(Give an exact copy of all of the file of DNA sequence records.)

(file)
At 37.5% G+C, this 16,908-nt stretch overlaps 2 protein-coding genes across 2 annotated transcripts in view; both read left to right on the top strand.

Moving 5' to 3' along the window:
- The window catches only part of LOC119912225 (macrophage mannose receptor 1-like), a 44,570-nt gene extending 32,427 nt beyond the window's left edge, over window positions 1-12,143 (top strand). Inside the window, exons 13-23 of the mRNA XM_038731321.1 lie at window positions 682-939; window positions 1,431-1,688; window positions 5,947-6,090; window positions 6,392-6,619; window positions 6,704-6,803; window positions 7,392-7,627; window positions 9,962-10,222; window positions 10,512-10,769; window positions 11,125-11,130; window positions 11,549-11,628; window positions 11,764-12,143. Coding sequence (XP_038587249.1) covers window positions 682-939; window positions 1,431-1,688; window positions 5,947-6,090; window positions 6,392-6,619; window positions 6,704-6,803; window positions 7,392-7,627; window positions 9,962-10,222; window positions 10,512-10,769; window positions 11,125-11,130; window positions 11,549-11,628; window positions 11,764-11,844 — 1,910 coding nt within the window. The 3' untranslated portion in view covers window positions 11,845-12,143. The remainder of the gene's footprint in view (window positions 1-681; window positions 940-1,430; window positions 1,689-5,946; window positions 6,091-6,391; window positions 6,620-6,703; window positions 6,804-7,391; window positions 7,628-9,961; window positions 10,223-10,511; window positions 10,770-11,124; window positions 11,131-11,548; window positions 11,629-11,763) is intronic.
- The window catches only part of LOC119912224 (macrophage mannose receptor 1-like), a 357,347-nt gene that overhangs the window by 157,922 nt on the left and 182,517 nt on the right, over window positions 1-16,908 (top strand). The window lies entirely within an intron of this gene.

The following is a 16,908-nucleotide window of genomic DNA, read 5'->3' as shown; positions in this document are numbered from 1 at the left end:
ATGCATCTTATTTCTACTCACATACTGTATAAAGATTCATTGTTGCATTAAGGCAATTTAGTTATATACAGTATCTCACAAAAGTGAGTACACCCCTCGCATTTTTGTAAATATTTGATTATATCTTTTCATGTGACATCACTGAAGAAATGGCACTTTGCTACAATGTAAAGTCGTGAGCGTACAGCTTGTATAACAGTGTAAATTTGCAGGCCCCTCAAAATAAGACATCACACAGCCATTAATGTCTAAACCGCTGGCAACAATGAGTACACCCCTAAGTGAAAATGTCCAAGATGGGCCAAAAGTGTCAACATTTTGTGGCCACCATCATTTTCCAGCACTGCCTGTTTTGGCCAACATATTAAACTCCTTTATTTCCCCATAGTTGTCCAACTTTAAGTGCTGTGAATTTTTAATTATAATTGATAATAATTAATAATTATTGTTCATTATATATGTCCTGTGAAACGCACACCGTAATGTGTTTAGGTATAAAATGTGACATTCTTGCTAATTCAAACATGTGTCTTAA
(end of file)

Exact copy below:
At 37.5% G+C, this 16,908-nt stretch overlaps 2 protein-coding genes across 2 annotated transcripts in view; both read left to right on the top strand.

Moving 5' to 3' along the window:
- The window catches only part of LOC119912225 (macrophage mannose receptor 1-like), a 44,570-nt gene extending 32,427 nt beyond the window's left edge, over window positions 1-12,143 (top strand). Inside the window, exons 13-23 of the mRNA XM_038731321.1 lie at window positions 682-939; window positions 1,431-1,688; window positions 5,947-6,090; window positions 6,392-6,619; window positions 6,704-6,803; window positions 7,392-7,627; window positions 9,962-10,222; window positions 10,512-10,769; window positions 11,125-11,130; window positions 11,549-11,628; window positions 11,764-12,143. Coding sequence (XP_038587249.1) covers window positions 682-939; window positions 1,431-1,688; window positions 5,947-6,090; window positions 6,392-6,619; window positions 6,704-6,803; window positions 7,392-7,627; window positions 9,962-10,222; window positions 10,512-10,769; window positions 11,125-11,130; window positions 11,549-11,628; window positions 11,764-11,844 — 1,910 coding nt within the window. The 3' untranslated portion in view covers window positions 11,845-12,143. The remainder of the gene's footprint in view (window positions 1-681; window positions 940-1,430; window positions 1,689-5,946; window positions 6,091-6,391; window positions 6,620-6,703; window positions 6,804-7,391; window positions 7,628-9,961; window positions 10,223-10,511; window positions 10,770-11,124; window positions 11,131-11,548; window positions 11,629-11,763) is intronic.
- The window catches only part of LOC119912224 (macrophage mannose receptor 1-like), a 357,347-nt gene that overhangs the window by 157,922 nt on the left and 182,517 nt on the right, over window positions 1-16,908 (top strand). The window lies entirely within an intron of this gene.

The following is a 16,908-nucleotide window of genomic DNA, read 5'->3' as shown; positions in this document are numbered from 1 at the left end:
ATGCATCTTATTTCTACTCACATACTGTATAAAGATTCATTGTTGCATTAAGGCAATTTAGTTATATACAGTATCTCACAAAAGTGAGTACACCCCTCGCATTTTTGTAAATATTTGATTATATCTTTTCATGTGACATCACTGAAGAAATGGCACTTTGCTACAATGTAAAGTCGTGAGCGTACAGCTTGTATAACAGTGTAAATTTGCAGGCCCCTCAAAATAAGACATCACACAGCCATTAATGTCTAAACCGCTGGCAACAATGAGTACACCCCTAAGTGAAAATGTCCAAGATGGGCCAAAAGTGTCAACATTTTGTGGCCACCATCATTTTCCAGCACTGCCTGTTTTGGCCAACATATTAAACTCCTTTATTTCCCCATAGTTGTCCAACTTTAAGTGCTGTGAATTTTTAATTATAATTGATAATAATTAATAATTATTGTTCATTATATATGTCCTGTGAAACGCACACCGTAATGTGTTTAGGTATAAAATGTGACATTCTTGCTAATTCAAACATGTGTCTTAA